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Pediatr Dent. 2005 Mar-Apr;27(2):114-20.

Determinants of early childhood caries (ECC) in a rural Manitoba community: a pilot study.

Author information

1
Department of Dental Diagnostic and Surgical Sciences, Faculty of Dentistry, University of Manitoba, Winnipeg, Manitoba, Canada. umschrot@cc.umanitoba.ca

Abstract

PURPOSE:

Preschool oral health is often overlooked as an important aspect of childhood health and well-being. The purposes of this study were to: (1) determine the dental status of 3-year-old children in the community of Carman, Manitoba, Canada; and (2) identify the principal determinants of Early Childhood Caries (ECC) in 2 consecutive years.

METHODS:

All children and mothers attending a preschool health screening fair were invited to participate. Study procedures included a retrospective interview with parents and dental examination of the child. Statistical analyses included ANOVA, chi-square, and multiple regression. A P value of <.05 denoted significance.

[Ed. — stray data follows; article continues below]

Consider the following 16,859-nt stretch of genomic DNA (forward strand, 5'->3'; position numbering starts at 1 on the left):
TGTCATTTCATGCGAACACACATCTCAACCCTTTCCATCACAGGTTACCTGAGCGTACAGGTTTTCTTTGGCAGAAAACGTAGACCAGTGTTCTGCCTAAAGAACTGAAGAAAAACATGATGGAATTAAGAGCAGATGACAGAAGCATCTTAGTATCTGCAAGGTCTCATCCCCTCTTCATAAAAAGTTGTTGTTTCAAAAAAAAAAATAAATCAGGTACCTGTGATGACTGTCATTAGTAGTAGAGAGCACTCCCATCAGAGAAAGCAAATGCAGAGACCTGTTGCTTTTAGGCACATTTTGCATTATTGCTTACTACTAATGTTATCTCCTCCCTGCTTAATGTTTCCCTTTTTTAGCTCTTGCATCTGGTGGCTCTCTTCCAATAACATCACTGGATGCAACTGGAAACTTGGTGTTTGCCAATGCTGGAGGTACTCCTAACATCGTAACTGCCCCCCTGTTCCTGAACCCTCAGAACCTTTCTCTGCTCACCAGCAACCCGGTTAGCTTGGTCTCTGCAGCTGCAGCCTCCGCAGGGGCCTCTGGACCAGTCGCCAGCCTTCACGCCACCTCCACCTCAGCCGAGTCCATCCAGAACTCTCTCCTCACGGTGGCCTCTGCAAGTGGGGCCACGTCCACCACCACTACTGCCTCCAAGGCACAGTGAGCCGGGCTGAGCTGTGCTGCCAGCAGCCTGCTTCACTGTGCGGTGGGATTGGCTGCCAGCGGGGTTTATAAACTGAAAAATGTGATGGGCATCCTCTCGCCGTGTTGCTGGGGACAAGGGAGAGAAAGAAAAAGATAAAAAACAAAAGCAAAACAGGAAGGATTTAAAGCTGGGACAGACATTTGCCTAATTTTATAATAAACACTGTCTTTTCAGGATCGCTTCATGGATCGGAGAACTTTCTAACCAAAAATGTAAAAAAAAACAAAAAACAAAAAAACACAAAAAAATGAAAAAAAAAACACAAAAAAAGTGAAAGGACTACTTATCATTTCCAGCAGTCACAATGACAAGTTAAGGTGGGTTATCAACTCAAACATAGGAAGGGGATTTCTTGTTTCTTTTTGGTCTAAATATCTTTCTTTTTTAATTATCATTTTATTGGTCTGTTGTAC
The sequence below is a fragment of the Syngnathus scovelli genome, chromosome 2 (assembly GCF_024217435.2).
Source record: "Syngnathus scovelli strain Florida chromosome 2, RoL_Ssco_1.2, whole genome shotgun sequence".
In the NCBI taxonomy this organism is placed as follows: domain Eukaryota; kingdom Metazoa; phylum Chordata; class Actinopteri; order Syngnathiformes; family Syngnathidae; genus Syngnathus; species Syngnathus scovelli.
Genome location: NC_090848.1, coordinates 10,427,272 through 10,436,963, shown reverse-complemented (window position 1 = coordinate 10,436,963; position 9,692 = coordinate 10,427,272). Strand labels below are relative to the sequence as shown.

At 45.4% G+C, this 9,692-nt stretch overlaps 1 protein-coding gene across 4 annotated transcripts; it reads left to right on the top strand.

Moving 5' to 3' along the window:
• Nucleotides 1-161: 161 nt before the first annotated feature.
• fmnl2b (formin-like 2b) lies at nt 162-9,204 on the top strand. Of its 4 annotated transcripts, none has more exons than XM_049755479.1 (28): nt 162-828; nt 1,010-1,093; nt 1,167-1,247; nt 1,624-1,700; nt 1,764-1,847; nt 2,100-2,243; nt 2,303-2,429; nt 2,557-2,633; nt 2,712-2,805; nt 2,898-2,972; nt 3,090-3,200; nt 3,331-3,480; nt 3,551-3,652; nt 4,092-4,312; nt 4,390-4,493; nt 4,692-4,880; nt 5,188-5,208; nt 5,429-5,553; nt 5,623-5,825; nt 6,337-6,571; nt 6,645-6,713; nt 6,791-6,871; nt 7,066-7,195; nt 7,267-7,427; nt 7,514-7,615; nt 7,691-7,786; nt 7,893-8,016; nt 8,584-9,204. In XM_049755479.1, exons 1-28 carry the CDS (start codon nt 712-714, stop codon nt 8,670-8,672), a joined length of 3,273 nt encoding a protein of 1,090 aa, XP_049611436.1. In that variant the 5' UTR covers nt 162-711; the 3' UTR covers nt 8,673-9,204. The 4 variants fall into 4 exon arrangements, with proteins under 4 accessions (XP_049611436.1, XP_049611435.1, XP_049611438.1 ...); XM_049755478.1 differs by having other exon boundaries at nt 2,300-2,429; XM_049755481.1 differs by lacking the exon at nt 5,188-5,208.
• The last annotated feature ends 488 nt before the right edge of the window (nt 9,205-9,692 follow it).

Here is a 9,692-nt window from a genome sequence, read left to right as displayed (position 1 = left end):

RESULTS:

A total of 61 children participated (mean age=45.7+/-3.4 months). The prevalence of ECC was 44%, while the mean deft was 2+/-3.3. Increased caries activity and ECC were associated with lower maternal level of education (P<.01). Family size was associated with deft scores (P=.03) while the presence of debris was also associated with ECC (P<.05).

CONCLUSIONS:

ECC prevalence among these 3-year-olds is less than exhibited among other Canadian preschool children. Factors associated with ECC included debris on the primary teeth and low maternal education. Factors most associated with increased caries activity included low maternal education and increased family size. In addition, parents were able to reliably assess their child's dental health status. Larger epidemiological studies of ECC are needed to better assess prevalence and risk factors. Such data may, therefore, assist in identifying those children at greatest risk for ECC. It may also help in the redirection of scarce resources to effective preventive oral health interventions, as these children have an increased caries burden along the continuum of childhood.

PMID:
15926288
[Indexed for MEDLINE]

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